Monday, April 19, 2010

Counter Canter & Flying Changes

An interesting topic of discussion with dressage trainers can often be kicked off with the question:   Which should schooled on the horse first?   Counter canter or flying changes?

And the answer will often start with, "It depends."   :-)   Yes, there are various training approaches.....

Plan A:   For Piper, his training has generally followed the levels of dressage.   Using the dressage tests as guidelines, a rider can learn a good sound progression of lessons for the dressage horse.   Using that approach, working canter is followed by lengthened strides of canter, then counter canter, then collected and medium canters, and finally flying changes.

Plan B:   Another approach is to start playing with flying changes when the counter canter work begins.   This approach works best when the rider is truly skilled at both movements and can be very clear in differentiating the aids for the horse.

Plan C:   And yet another approach is to take what the horse offers and try to expand on it, educating the horse on the aids whenever he is being generous with the movement.

(No doubt, there are a few more plans available to clever dressage riders.)

With Piper, I have pretty much stuck with Plan A.   And that was my plan, until today.

Piper has started training and competing over jumps with his young hunter/jumper rider, Eliza.   And in working over full courses, he has just started to doing flying changes on his own to help keep himself balanced in the canter as they navigate the course.   Okay.   But today, while Eliza tried some counter canter work, he offered unbalanced changes instead.   Great and whoops!   Offering changes is okay, but we don't want him to get used to making incorrect changes!

Okay, so quick decision time!   Piper and I be contesting First Level Test 4 in four weeks time, a test that asks for two counter canter loops.   Meanwhile, Eliza would really love to get flying changes on demand for her hunter & jumper classes.   So, in her lesson this afternoon, instead of riding the soft loop along the long side holding the canter as it shifts in and out of counter canter, as they reached the quarterline between E and X, Eliza gave Piper the correct aids to do a flying change.   And VOILA! they performed a lovely perfectly correct flying change.

So, we moved from Plan A to Plan C.   Tomorrow, I will ride Piper and get to work on Plan B.   Confused?   Hopefully, Piper won't be.   :-)

Friday, April 16, 2010

Planning Piper's Show Calendar

Thanks to a surprisingly warm March and start to April, early spring flowers are everywhere.   However, typical of New England weather, it is actually snowing right now!   And so, it feels like a perfect day to sit down with the 2010 NEDA Omnibus, plan out the competition calendar, and get those first show entries in!

Piper's 2010 competition season has already started.   But not in dressage.   Instead, he has made his showjumping debut, competing with his young rider Eliza who is a member of the Kearsarge Regional High School Equestrian Team.   KRHS is one of several teams competing in the New Hampshire High School Equestrian Teams show series.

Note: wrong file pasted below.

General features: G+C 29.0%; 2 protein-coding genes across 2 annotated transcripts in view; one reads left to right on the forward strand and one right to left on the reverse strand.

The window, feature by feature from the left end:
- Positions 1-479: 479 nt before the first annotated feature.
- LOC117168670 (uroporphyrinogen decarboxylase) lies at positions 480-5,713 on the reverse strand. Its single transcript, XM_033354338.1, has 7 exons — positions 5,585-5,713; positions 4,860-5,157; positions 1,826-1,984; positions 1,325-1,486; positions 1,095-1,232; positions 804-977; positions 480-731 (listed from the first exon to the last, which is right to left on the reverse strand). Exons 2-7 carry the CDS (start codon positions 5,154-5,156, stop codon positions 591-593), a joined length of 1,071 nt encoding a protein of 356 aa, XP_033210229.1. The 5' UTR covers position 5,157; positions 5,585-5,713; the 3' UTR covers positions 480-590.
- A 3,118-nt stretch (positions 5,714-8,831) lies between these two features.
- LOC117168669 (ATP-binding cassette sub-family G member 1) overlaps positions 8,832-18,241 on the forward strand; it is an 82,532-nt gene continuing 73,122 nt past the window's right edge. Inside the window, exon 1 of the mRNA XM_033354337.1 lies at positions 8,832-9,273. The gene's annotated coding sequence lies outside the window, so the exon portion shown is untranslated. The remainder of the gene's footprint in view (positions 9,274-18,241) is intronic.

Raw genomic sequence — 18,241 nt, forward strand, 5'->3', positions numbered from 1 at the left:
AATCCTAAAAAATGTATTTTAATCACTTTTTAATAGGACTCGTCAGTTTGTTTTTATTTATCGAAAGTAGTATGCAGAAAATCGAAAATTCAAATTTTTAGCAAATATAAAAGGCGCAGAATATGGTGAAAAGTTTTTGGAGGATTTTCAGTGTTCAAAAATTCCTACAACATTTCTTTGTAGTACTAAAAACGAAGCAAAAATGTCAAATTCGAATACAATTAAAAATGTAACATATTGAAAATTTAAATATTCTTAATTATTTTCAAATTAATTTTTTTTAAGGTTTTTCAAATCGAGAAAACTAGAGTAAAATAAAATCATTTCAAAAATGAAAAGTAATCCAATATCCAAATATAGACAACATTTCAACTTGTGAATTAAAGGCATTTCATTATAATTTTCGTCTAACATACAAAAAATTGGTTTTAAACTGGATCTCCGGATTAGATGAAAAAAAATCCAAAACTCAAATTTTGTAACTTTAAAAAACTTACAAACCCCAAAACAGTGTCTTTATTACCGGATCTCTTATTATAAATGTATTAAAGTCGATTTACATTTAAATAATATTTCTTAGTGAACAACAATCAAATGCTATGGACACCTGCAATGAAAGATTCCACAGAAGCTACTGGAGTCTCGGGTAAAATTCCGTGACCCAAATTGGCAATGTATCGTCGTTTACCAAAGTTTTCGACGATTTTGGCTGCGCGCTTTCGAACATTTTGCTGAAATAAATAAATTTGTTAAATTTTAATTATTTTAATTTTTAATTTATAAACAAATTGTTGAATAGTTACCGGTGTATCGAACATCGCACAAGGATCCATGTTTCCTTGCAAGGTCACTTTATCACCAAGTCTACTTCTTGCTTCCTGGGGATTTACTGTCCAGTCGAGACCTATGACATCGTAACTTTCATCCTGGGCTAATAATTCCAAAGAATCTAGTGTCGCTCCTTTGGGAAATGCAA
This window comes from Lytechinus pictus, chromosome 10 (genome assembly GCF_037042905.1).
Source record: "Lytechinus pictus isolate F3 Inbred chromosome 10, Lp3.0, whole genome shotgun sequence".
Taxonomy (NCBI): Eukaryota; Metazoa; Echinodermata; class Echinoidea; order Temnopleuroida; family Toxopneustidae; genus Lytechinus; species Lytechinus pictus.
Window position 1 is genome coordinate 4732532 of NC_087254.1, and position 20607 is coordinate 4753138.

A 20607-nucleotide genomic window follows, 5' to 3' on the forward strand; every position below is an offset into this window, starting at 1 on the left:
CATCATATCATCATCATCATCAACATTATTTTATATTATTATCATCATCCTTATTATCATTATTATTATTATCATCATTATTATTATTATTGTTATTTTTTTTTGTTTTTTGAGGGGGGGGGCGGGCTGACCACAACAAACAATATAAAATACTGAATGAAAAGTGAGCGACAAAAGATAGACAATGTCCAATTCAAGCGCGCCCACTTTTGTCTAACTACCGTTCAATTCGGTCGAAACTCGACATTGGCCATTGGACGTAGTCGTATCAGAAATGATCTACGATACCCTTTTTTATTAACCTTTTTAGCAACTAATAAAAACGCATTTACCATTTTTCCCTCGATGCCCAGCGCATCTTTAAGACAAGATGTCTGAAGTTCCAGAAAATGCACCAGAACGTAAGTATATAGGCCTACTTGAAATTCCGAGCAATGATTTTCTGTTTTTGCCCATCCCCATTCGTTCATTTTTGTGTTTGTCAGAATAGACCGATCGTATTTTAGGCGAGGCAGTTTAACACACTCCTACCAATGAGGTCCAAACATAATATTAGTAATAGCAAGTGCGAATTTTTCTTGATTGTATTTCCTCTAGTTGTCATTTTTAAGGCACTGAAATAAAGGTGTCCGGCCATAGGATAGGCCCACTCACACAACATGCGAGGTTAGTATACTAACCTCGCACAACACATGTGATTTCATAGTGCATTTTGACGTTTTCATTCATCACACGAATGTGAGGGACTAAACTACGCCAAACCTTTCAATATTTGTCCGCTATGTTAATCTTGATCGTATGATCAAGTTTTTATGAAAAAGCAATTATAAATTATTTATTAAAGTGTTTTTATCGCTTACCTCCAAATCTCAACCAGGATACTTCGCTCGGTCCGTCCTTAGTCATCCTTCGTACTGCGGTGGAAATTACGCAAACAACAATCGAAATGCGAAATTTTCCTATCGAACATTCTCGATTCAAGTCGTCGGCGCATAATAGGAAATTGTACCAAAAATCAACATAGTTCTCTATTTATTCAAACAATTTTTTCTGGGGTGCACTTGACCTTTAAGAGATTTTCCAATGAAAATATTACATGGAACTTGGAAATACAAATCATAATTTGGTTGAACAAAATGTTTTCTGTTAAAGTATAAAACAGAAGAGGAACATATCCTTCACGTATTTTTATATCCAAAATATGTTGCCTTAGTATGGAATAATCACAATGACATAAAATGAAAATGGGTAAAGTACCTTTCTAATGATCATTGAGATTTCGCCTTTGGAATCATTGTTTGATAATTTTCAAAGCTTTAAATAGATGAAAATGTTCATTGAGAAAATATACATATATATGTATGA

Meanwhile, sitting down with a calendar and the NEDA Omnibus, selection of Piper's USDF dressage competitions starts with a vision of the year's goals.   In other words.....

What do I want to achieve this year?

For Piper, the first goal will be to qualify for the 2010 USDF Region 8 Training Level.   The second goal is to pull off the same feat at First Level.   And, before the "Winter Break" in the 2010 - 2011 season, a debut at Second Level is the final goal.

However, this is Piper we are talking about.   Which REALLY means the goals look like this:
  • Successfully complete each ride which we begin
  • Avoid injuries which cause us to withdraw from any competitions
  • Trot right up to all judge booths, flower boxes, and loose trash bags without worry
:-)   Actually, I believe this will be Piper's best dressage year yet!

Saturday, April 3, 2010

Preparing for One's First Dressage Show

Preparing to show in your first dressage competition can be a daunting task without a bit of guidance.   I was lucky in that I received lots of excellent tips and coaching from my dressage trainers over the years.   Trainers who had been there, done it, and got the tee-shirts.   :-)   And thanks to such good preparation, my first dressage show was exciting and fun, as has every one since then!

It's in that same spirit that my farm, Kearsarge Meadows, is offering three Dressage Show Preparation Clinics this Spring, aimed at helping riders who are sitting on the fence considering entering their first dressage competition, those who are really ready to compete but want a chance to do a dry run and ask lots of questions first, and those who simply want to pick up additional tips, tools, and a pre-season critique of their test.

Having been there, done it, and earned tons of ribbons, rosettes, and trophies along the way, I'm looking forward to helping riders prepare to enjoy the dressage show ring with a wonderful understanding of what to expect.   And this will allow them to enter at "A", ride up the centerline, halt, and salute to the judge with confidence and a smile.

Hello, Spring!   Let the shows begin!